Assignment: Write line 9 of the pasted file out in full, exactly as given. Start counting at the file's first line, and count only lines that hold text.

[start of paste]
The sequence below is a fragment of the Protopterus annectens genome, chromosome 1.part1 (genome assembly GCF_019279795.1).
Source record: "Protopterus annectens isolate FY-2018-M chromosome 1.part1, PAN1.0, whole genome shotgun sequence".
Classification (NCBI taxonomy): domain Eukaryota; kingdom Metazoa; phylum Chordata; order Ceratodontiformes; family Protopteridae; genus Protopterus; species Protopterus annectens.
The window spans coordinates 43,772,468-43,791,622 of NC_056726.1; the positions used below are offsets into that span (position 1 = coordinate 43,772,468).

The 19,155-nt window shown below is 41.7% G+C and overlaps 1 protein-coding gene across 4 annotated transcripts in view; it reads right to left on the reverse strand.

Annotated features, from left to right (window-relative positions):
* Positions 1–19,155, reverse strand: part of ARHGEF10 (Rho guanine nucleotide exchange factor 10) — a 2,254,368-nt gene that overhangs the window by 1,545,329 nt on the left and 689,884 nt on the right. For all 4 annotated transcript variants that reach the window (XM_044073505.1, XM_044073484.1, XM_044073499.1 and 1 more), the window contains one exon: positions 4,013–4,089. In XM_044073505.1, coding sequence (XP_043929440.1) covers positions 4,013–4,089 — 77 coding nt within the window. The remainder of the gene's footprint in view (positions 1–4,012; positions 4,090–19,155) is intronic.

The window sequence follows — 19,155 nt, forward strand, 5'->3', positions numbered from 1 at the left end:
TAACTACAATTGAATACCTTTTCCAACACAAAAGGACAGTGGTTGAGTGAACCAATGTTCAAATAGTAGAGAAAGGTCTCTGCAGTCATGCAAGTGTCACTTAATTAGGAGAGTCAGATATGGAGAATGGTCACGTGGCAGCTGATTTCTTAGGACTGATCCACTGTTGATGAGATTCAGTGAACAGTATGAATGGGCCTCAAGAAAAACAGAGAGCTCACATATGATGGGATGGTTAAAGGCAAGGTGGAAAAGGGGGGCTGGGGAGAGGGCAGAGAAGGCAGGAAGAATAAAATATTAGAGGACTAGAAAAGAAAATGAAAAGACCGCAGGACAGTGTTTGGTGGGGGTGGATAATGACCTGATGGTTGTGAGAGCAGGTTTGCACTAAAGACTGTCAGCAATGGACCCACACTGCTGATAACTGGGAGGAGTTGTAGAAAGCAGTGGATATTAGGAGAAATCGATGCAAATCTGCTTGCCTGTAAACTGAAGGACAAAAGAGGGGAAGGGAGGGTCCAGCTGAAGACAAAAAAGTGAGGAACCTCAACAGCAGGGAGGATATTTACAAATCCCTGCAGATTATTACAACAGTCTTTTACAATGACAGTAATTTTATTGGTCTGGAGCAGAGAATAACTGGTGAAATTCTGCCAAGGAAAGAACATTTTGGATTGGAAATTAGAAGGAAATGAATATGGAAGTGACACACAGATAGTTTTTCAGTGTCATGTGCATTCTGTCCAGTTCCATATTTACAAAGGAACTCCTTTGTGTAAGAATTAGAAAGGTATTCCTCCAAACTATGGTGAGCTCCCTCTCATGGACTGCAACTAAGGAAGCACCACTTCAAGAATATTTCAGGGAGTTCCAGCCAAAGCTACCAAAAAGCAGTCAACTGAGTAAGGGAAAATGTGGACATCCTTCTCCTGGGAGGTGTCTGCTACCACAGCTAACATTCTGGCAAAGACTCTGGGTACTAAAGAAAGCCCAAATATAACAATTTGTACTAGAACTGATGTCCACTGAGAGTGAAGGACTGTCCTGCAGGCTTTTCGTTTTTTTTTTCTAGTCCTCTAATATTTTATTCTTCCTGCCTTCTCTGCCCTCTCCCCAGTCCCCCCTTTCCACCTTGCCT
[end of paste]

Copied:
TAACTACAATTGAATACCTTTTCCAACACAAAAGGACAGTGGTTGAGTGAACCAATGTTCAAATAGTAGAGAAAGGTCTCTGCAGTCATGCAAGTGTCACTTAATTAGGAGAGTCAGATATGGAGAATGGTCACGTGGCAGCTGATTTCTTAGGACTGATCCACTGTTGATGAGATTCAGTGAACAGTATGAATGGGCCTCAAGAAAAACAGAGAGCTCACATATGATGGGATGGTTAAAGGCAAGGTGGAAAAGGGGGGCTGGGGAGAGGGCAGAGAAGGCAGGAAGAATAAAATATTAGAGGACTAGAAAAGAAAATGAAAAGACCGCAGGACAGTGTTTGGTGGGGGTGGATAATGACCTGATGGTTGTGAGAGCAGGTTTGCACTAAAGACTGTCAGCAATGGACCCACACTGCTGATAACTGGGAGGAGTTGTAGAAAGCAGTGGATATTAGGAGAAATCGATGCAAATCTGCTTGCCTGTAAACTGAAGGACAAAAGAGGGGAAGGGAGGGTCCAGCTGAAGACAAAAAAGTGAGGAACCTCAACAGCAGGGAGGATATTTACAAATCCCTGCAGATTATTACAACAGTCTTTTACAATGACAGTAATTTTATTGGTCTGGAGCAGAGAATAACTGGTGAAATTCTGCCAAGGAAAGAACATTTTGGATTGGAAATTAGAAGGAAATGAATATGGAAGTGACACACAGATAGTTTTTCAGTGTCATGTGCATTCTGTCCAGTTCCATATTTACAAAGGAACTCCTTTGTGTAAGAATTAGAAAGGTATTCCTCCAAACTATGGTGAGCTCCCTCTCATGGACTGCAACTAAGGAAGCACCACTTCAAGAATATTTCAGGGAGTTCCAGCCAAAGCTACCAAAAAGCAGTCAACTGAGTAAGGGAAAATGTGGACATCCTTCTCCTGGGAGGTGTCTGCTACCACAGCTAACATTCTGGCAAAGACTCTGGGTACTAAAGAAAGCCCAAATATAACAATTTGTACTAGAACTGATGTCCACTGAGAGTGAAGGACTGTCCTGCAGGCTTTTCGTTTTTTTTTTCTAGTCCTCTAATATTTTATTCTTCCTGCCTTCTCTGCCCTCTCCCCAGTCCCCCCTTTCCACCTTGCCT